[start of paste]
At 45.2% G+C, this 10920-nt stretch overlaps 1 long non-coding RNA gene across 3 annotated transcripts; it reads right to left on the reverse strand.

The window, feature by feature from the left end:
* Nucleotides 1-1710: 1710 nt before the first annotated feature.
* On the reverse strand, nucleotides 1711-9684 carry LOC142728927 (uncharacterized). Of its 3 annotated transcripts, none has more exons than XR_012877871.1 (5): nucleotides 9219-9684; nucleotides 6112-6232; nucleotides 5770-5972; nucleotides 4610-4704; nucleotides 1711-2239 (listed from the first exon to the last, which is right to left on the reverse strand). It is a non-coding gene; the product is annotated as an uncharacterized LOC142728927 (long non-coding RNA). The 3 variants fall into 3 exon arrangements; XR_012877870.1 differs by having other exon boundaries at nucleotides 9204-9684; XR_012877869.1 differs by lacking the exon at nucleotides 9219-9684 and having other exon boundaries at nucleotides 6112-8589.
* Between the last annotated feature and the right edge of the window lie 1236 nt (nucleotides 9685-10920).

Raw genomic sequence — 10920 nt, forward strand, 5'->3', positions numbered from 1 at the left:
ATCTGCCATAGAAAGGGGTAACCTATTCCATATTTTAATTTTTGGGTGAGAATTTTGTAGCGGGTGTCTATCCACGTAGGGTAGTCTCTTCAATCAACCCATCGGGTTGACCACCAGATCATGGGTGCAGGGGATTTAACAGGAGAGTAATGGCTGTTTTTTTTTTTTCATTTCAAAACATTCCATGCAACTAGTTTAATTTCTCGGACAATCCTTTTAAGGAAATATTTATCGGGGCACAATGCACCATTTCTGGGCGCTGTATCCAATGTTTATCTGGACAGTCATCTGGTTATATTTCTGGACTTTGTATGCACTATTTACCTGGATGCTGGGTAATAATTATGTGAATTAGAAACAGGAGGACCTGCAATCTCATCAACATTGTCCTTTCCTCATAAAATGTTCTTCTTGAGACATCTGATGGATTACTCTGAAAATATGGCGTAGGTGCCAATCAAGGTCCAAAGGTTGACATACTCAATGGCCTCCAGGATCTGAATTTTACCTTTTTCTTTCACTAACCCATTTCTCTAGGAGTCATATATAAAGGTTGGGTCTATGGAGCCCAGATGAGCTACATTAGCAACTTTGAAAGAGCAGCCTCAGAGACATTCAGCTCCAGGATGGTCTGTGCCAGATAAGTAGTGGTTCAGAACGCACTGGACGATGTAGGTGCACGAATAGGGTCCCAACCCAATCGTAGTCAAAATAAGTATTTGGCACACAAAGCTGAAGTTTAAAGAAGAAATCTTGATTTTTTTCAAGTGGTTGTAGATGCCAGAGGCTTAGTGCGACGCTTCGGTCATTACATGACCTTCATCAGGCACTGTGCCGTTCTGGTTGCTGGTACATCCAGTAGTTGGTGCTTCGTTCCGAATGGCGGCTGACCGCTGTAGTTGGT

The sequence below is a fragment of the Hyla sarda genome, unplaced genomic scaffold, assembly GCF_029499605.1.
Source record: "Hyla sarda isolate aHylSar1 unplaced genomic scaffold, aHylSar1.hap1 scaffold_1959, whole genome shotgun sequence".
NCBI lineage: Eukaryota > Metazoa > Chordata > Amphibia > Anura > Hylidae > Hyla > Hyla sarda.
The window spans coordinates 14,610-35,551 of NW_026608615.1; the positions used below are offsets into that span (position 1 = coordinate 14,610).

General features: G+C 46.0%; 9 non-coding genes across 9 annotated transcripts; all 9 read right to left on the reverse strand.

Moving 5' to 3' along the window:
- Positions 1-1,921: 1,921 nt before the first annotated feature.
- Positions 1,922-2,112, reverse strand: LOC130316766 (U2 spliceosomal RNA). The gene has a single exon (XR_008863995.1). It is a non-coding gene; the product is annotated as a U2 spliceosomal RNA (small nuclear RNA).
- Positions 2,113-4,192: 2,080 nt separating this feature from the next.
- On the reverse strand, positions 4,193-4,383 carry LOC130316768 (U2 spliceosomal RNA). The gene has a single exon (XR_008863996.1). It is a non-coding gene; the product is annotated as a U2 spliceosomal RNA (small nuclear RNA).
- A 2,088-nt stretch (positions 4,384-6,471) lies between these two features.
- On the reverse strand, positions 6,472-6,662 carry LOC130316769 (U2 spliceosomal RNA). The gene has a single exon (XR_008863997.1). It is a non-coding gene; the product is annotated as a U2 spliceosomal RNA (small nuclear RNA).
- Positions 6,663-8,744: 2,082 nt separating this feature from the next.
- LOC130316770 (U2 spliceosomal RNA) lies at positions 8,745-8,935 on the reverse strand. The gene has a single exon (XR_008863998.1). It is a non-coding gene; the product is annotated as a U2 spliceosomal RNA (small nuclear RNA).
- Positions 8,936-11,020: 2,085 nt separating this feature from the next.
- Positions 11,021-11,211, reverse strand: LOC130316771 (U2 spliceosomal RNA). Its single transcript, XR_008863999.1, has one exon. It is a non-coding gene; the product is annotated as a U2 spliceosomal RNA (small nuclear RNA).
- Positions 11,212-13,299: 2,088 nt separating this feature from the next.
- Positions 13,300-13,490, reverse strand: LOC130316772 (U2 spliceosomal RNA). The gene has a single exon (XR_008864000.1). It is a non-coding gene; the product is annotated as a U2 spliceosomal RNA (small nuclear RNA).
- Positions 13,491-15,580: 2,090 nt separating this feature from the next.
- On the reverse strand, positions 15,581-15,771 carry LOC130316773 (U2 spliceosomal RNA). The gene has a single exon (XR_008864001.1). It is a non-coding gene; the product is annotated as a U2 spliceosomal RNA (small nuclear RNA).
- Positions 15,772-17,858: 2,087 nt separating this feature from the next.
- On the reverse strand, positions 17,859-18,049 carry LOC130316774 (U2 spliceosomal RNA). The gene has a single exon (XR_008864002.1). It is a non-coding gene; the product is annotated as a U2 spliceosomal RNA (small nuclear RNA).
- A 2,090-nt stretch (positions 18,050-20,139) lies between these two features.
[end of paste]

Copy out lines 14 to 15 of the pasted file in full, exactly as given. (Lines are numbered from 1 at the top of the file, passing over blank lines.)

- Positions 1-1,921: 1,921 nt before the first annotated feature.
- Positions 1,922-2,112, reverse strand: LOC130316766 (U2 spliceosomal RNA). The gene has a single exon (XR_008863995.1). It is a non-coding gene; the product is annotated as a U2 spliceosomal RNA (small nuclear RNA).